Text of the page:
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Gulf | Saudi Arabia

Students in Saudi Arabia hang cigarette pack in anti-smoking drama

Act wades into controversy as gallows seen as “unfit” for campus

  • By Habib Toumi. Bureau chief
  • Published: 12:35 December 11, 2012
  • Gulf News

Manama: Students at a Saudi university sought to take some of the allure out of smoking by hanging a pack of cigarettes on campus.

However, their idea waded into controversy after people complained that the gallows was a terrible sight at the university even if the students’ intention to “uncool” smoking was laudable.

Sources at the university in Eastern Saudi Arabia said that the Drama Club in their anti-smoking drive, disguised themselves as cleaners and in a dramatic show set up the gallows then read out a short text against smoking followed by the execution verdict against a pack of cigarettes, local Arabic daily Al Watan reported on Tuesday.

Then, they quickly set up the gallows and hanged a dummy wearing a pack of cigarettes amid anti-smoking shouts.

However, online commentators did not seem to have appreciated the idea.

“I am not a smoker and I hate the smell of cigarettes, but the idea of a gallows on campus is frightening and does not indicate a positive mindset,” the Earth’s Son posted. “The gallows reminds me of Taliban and their ideology. I have always considered universities were immune to this kind of mentality,” he said.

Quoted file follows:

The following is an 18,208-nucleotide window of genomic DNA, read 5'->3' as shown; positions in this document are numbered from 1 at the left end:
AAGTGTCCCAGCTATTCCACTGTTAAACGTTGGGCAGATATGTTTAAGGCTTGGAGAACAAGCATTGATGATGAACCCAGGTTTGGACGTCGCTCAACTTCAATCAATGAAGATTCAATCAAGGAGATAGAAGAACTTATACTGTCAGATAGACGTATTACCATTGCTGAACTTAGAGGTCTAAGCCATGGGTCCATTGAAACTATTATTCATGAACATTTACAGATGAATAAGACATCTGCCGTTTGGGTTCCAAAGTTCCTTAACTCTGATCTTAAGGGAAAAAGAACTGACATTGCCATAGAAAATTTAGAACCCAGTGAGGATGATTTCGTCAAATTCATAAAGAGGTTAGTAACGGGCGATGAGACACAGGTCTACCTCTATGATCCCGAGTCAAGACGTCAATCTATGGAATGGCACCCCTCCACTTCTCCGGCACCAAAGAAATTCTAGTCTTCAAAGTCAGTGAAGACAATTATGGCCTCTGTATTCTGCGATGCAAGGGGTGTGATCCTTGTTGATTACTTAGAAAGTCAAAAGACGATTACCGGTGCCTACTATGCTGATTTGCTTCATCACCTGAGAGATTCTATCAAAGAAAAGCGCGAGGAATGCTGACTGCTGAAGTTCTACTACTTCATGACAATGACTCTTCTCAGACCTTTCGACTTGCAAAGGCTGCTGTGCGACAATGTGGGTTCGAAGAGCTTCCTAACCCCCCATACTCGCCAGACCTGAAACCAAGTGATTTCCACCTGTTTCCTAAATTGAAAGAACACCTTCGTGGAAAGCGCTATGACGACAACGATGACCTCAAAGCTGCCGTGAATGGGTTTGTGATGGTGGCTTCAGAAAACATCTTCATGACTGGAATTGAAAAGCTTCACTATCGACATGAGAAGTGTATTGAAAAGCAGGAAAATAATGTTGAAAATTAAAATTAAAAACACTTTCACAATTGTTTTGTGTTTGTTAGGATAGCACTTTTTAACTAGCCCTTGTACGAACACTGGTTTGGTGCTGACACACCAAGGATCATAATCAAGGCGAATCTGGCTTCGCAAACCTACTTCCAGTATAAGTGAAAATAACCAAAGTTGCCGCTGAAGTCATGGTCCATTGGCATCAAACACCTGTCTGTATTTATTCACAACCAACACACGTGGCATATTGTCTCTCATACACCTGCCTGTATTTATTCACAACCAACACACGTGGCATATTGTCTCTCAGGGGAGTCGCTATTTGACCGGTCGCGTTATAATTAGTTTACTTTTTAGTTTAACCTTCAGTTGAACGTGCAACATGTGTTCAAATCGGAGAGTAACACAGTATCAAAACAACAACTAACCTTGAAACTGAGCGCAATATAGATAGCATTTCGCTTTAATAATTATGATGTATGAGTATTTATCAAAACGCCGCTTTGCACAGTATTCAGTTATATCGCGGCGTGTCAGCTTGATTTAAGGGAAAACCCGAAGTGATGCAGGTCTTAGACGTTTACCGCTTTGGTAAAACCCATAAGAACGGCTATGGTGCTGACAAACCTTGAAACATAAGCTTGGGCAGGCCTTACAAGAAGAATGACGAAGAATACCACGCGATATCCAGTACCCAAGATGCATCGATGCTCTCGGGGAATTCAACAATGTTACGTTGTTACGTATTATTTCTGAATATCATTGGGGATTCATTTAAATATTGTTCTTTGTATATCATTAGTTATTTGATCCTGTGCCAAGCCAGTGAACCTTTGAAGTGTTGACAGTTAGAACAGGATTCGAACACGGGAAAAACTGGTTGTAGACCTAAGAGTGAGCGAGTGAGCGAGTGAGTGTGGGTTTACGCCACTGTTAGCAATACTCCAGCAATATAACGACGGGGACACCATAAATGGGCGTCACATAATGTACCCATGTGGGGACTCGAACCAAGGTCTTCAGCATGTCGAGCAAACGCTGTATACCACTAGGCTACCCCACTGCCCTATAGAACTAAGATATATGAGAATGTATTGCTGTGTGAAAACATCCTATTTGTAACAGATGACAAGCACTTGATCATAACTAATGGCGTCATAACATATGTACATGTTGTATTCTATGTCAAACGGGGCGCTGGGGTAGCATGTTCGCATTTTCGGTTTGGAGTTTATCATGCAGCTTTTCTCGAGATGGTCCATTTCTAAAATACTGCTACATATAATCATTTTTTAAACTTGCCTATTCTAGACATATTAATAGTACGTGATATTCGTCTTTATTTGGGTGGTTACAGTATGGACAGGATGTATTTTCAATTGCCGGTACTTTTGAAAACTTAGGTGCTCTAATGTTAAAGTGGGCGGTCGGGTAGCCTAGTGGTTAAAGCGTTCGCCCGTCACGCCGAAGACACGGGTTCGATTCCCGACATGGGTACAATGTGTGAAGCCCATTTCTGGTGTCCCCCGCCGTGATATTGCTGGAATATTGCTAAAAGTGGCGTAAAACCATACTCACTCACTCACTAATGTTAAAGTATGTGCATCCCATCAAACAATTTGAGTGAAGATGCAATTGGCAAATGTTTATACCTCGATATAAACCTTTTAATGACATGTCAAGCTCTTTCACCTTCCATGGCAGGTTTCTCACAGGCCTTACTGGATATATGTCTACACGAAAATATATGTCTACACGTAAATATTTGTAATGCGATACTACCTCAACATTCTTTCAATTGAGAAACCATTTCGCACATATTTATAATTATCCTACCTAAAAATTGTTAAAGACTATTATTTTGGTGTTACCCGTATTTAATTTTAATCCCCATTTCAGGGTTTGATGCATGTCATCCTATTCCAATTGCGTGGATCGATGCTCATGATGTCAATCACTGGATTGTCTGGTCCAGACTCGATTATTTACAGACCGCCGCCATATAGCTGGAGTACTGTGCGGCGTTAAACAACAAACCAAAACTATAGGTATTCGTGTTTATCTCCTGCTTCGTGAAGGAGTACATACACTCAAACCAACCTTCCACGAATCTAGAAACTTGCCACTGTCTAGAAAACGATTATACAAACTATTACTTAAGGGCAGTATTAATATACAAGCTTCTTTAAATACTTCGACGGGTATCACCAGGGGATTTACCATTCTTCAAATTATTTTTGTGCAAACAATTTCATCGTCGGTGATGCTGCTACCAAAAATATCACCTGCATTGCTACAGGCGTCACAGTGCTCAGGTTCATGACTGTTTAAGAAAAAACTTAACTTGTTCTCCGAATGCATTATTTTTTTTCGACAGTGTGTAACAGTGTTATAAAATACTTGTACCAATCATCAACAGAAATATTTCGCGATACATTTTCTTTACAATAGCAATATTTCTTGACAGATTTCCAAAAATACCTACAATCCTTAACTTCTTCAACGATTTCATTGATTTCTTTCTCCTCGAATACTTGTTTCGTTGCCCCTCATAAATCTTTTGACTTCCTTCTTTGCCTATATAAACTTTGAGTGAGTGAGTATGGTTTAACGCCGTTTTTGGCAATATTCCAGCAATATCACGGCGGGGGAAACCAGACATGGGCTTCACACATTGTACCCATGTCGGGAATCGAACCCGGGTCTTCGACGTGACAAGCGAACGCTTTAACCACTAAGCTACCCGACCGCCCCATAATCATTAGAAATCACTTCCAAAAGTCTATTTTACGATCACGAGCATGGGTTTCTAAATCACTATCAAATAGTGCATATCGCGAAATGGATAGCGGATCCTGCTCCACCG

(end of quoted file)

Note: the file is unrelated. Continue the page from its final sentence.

Al Yami wrote that the act, despite its good intentions, indicated that for some people, lives did not have a real significance.

According to official figures, Saudi Arabia is home to six million smokers, including around 800,000 teenagers, mainly intermediate and high school students, and 600,000 women.

However, expatriates also account for a significant proportion of cigarette consumption in Saudi Arabia despite the increase in campaigns about health concerns, the adoption of several legislative restrictions and new views on the effects of passive smoking.

Saudi Arabia has recently warned restaurants and cafés in residential areas that they would face stringent action if they failed to comply with the law banning serving shisha.

Smoking at all ministries, government institutions and public places was banned under a royal decree.

The ban on cigarettes and shisha is extended to all closed places, including coffee shops, restaurants, shopping malls and crowded areas.

Raids have been regularly launched to ensure that the ban on smoking in public areas is fully implemented.

A Saudi topflight football team in August imposed heavy financial penalties on a group of players caught smoking shisha in a coffee shop in Abu Dhabi, where the squad was taking part in a friendly tournament.

A Saudi judge in summer ruled that women who suffered as a result of their husbands’ smoking were allowed to file divorce cases against them and in October, Saudi judges set a new trend in the country by using cigarette smoking as a factor in child custody cases.

“A parent could now lose the custody case if he or she is proven to be a smoker,” a legal official said.

“Under the emerging trend, the smoking factor is now being treated like the drinking factor and can decide the outcome of the custody case,” the expert said

The court would favour non-smoking parents and would factor smoking into custody cases to protect the child from the negative impact of passive smoking, he said.

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